The World Meteorological Organization has provided satellite data receiving and processing systems to nine countries in East Asia and the Western Pacific region in cooperation with the Japan Meteorological Agency (JMA).
The aim is to spread the benefits of advanced satellite technology with developing countries to improve early warning systems and monitor and detect hazards such as tropical cyclones such as severe Tropical Cyclone Winston which recently hit Fiji.
“I am proud that we have a new world class meteorological satellite data receiving system. The system can detect various severe events including volcanic ash which is detrimental for aircraft,” said Samuel Maiha, Director of the National Weather Service of Papua New Guinea, one of the recipient countries.
Himawari-8, the new generation geostationary meteorological satellite of JMA was launched in October 2014 and has been operational since July 2015, replacing MTSAT-2 (also called Himawari-7 in Japan). The satellite is located at around 140 degrees east, observing East Asia and the Western Pacific.
The most valuable function of geostationary meteorological satellites is their ability to monitor atmospheric phenomena continuously and uniformly over various areas such as seas, deserts and mountains where surface-based observation is difficult.
With the enhanced observation capability by 16 bands (channels), Himawari-8 is expected to improve the performance of National Meteorological and Hydrological Services (NMHSs) in the region in a variety of fields such as weather forecasting, climate monitoring, disaster risk reduction and safe transportation.
“WMO welcomes the operation of Himawari as a new era for geostationary meteorological satellites which will contribute to the prevention and management of weather-related disasters in the East Asia and Western Pacific regions,” said WMO Secretary-General Petteri Taalas.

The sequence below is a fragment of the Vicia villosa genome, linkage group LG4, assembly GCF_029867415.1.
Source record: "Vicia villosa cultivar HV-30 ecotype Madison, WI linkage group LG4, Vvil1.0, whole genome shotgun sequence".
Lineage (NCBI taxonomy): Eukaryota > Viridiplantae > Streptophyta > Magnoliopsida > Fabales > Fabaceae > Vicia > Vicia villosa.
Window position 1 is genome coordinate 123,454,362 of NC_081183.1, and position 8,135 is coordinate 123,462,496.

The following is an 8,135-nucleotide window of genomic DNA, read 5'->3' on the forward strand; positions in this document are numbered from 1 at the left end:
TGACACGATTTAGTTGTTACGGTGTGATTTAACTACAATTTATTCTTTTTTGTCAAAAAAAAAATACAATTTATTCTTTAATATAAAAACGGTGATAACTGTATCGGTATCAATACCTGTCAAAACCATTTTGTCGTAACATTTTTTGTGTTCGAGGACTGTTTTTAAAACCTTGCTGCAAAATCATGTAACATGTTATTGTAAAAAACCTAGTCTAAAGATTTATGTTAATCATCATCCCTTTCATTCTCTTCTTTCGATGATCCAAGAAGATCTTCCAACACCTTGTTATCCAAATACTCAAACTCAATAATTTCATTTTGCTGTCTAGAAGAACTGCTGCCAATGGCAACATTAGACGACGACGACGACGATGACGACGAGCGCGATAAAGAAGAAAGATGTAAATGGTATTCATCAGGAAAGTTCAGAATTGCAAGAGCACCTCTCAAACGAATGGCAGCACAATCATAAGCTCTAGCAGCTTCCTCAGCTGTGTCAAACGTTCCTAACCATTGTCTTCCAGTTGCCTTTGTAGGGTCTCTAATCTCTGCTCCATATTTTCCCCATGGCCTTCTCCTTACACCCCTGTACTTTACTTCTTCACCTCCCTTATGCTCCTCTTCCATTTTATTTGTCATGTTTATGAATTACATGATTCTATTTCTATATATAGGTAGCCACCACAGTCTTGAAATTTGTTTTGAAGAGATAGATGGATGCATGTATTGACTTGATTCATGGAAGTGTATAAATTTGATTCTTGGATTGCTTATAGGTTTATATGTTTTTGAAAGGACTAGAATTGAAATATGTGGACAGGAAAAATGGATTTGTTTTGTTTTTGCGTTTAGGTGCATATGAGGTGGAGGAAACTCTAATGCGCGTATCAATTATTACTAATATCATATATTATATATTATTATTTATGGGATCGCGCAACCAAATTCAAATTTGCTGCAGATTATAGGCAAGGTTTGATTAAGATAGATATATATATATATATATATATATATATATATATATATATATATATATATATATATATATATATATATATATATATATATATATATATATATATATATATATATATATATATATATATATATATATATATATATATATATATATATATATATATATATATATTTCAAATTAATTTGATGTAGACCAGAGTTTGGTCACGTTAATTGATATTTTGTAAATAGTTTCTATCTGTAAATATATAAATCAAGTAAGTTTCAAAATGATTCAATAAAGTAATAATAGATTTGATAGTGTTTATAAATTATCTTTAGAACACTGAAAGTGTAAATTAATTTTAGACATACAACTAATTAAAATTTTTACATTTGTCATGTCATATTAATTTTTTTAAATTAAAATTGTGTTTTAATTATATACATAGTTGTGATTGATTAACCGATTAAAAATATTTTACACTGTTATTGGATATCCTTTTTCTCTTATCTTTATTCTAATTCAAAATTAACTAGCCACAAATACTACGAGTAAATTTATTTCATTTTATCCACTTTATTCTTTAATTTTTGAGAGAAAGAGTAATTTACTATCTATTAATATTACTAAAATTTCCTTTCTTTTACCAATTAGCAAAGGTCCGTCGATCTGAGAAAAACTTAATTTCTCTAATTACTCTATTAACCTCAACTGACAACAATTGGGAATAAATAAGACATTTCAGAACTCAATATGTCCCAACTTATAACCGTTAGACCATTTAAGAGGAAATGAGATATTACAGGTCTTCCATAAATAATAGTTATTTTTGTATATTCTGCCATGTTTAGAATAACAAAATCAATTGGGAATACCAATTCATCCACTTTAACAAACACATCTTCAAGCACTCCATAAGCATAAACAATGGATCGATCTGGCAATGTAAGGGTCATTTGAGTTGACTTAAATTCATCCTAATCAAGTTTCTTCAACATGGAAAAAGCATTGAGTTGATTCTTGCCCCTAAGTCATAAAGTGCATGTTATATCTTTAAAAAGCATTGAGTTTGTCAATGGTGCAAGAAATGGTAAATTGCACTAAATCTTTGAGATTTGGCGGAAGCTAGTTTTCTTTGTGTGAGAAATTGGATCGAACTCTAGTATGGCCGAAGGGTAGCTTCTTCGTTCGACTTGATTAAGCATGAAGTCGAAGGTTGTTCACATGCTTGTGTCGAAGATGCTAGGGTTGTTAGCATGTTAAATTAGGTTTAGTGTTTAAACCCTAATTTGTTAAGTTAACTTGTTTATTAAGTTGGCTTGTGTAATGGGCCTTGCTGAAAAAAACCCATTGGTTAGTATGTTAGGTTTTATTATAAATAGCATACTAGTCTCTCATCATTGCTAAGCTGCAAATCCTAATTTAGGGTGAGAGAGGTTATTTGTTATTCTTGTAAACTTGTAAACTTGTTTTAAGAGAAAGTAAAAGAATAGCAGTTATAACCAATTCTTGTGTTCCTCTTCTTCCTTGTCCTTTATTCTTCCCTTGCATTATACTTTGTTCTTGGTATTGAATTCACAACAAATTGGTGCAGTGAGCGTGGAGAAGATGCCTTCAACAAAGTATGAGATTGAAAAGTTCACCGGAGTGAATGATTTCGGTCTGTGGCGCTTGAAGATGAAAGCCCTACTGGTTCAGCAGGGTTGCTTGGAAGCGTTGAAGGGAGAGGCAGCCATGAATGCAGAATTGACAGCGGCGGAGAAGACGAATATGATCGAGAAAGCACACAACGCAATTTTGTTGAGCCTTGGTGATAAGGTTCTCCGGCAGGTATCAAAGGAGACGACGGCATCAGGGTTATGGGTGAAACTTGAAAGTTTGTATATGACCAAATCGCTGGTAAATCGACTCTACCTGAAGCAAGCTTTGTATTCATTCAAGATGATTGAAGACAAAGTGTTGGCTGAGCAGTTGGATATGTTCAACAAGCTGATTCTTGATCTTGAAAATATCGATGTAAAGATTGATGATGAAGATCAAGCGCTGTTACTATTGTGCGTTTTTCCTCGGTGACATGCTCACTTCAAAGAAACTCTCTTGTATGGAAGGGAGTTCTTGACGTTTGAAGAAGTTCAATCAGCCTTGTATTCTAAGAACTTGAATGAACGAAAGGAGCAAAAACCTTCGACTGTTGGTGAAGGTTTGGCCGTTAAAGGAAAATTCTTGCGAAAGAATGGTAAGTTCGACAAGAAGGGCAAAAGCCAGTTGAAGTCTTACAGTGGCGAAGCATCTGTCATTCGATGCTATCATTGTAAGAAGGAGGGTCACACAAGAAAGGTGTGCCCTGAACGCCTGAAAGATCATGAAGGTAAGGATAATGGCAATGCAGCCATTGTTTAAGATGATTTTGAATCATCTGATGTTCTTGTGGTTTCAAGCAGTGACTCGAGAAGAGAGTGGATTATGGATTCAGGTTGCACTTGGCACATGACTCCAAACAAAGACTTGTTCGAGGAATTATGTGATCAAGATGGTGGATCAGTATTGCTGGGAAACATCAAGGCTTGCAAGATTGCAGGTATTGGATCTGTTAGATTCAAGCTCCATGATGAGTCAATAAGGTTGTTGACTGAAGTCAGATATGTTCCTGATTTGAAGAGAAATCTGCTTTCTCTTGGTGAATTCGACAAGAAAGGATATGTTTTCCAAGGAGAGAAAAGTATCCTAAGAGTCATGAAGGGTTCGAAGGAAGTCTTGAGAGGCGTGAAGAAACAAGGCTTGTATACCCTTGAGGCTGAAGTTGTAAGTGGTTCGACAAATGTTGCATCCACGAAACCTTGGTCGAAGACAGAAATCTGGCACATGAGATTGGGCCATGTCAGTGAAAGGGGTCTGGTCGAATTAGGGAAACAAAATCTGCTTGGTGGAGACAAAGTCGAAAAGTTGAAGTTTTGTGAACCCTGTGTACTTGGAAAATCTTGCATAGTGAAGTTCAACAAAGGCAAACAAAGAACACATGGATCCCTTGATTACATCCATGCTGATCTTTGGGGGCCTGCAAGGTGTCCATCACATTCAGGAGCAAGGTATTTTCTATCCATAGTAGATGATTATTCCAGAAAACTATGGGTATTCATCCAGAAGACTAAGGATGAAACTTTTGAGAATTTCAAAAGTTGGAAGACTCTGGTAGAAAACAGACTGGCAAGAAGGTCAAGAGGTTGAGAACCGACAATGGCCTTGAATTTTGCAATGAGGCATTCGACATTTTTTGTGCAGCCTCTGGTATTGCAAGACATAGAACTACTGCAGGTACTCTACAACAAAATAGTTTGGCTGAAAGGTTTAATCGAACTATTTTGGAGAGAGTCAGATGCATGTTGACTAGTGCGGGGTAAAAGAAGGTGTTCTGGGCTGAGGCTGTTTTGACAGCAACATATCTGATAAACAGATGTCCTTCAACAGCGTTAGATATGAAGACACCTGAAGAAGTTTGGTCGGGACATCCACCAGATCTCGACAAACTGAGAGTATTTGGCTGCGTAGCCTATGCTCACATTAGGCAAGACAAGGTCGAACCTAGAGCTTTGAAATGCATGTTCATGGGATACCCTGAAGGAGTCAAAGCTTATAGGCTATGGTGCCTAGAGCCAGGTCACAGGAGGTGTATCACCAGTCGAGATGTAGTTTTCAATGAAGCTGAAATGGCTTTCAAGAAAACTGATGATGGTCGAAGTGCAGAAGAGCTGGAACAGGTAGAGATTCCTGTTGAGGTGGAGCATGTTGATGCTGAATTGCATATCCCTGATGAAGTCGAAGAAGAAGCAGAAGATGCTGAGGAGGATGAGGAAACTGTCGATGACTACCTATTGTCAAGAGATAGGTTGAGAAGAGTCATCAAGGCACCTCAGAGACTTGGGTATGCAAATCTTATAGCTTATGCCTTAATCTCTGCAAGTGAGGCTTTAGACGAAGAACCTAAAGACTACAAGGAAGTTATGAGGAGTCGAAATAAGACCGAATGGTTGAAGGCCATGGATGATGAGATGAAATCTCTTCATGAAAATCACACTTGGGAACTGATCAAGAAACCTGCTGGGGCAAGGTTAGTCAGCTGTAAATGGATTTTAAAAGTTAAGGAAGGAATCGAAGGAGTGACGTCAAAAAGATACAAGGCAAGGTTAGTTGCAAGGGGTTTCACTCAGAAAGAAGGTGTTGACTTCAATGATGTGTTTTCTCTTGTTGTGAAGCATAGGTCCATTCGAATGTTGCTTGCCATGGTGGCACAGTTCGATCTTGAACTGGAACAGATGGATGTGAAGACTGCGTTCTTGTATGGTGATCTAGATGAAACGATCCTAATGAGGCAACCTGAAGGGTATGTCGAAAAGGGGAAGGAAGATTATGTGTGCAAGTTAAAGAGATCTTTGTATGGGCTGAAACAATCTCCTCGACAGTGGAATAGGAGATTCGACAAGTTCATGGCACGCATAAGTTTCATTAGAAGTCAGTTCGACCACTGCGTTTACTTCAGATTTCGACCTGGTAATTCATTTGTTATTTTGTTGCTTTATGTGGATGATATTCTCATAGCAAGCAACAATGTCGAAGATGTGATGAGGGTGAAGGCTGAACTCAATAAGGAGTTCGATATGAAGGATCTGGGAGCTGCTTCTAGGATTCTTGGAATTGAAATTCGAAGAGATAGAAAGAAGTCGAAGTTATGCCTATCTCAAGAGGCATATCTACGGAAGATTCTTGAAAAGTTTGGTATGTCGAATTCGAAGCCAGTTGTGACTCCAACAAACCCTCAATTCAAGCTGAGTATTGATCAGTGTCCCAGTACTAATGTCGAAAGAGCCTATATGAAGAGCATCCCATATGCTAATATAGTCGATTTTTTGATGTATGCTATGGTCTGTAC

“The joint efforts by WMO and JMA to facilitate the reception and use of new generation satellite data can be a model for WMO’s support for other regions in coming years,” said Mr Taalas.
The imagery data derived from Himawari-8 and JMA’s numerical weather prediction products are distributed to users via an Internet cloud service and a communication satellite (HimawariCast) as a replacement of the direct dissemination service via MTSAT-1R (Himawari-6). It is, therefore, necessary for many users to install the receiving and processing systems for HimawariCast.
In order to facilitate the reception of Himawari-8 data for operational meteorological services in developing countries in the region, WMO, in cooperation with JMA, has implemented a project to install HimawariCast receiving and processing systems and recently completed the installation of the systems in NMHSs in nine countries, namely, Bangladesh, Cambodia, Federated States of Micronesia, Myanmar, Palau, Papua New Guinea, Thailand, Tuvalu and Viet Nam.
In addition, JMA has carried out expert visits to some of the recipient NMHSs conducting training seminars to maximize the benefit they can derive from Himawari-8 data and is planning to dispatch its experts to the remaining recipient NMHSs, to complement the implementation of the project.
“I am convinced that the new systems installed in nine countries through this project will further improve capability in early detection of, and responses to, severe weather events of recipient countries,” said Noritake Nishide, JMA Director-General and Japan’s Permanent Representative to WMO.
(Himawari-8 and the satellite imagery)
(HimawariCast Antenna installed at Papua New Guinea National Weather Service)
(HimawariCast Data acquisition/processing PCs installed at Papua New Guinea National Weather Service)